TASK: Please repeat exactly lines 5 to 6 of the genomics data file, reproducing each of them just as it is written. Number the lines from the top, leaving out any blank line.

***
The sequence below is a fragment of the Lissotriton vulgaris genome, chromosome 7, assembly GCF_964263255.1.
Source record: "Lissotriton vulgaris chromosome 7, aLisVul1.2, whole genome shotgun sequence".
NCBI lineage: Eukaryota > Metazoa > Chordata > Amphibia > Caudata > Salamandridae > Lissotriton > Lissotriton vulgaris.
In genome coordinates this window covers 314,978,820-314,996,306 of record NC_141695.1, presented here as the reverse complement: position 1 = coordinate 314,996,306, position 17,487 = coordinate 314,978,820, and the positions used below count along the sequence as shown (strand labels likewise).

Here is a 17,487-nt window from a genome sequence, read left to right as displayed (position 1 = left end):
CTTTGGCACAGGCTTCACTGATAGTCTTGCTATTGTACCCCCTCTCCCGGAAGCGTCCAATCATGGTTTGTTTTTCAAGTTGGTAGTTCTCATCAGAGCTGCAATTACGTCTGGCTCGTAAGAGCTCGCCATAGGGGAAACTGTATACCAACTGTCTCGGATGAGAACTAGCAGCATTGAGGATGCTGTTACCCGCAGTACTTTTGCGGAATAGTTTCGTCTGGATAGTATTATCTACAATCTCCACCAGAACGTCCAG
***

Here is a 17,487-nt window from a genome sequence, read left to right as displayed (position 1 = left end):
CTTTGGCACAGGCTTCACTGATAGTCTTGCTATTGTACCCCCTCTCCCGGAAGCGTCCAATCATGGTTTGTTTTTCAAGTTGGTAGTTCTCATCAGAGCTGCAATTACGTCTGGCTCGTAAGAGCTCGCCATAGGGGAAACTGTATACCAACTGTCTCGGATGAGAACTAGCAGCATTGAGGATGCTGTTACCCGCAGTACTTTTGCGGAATAGTTTCGTCTGGATAGTATTATCTACAATCTCCACCAGAACGTCCAG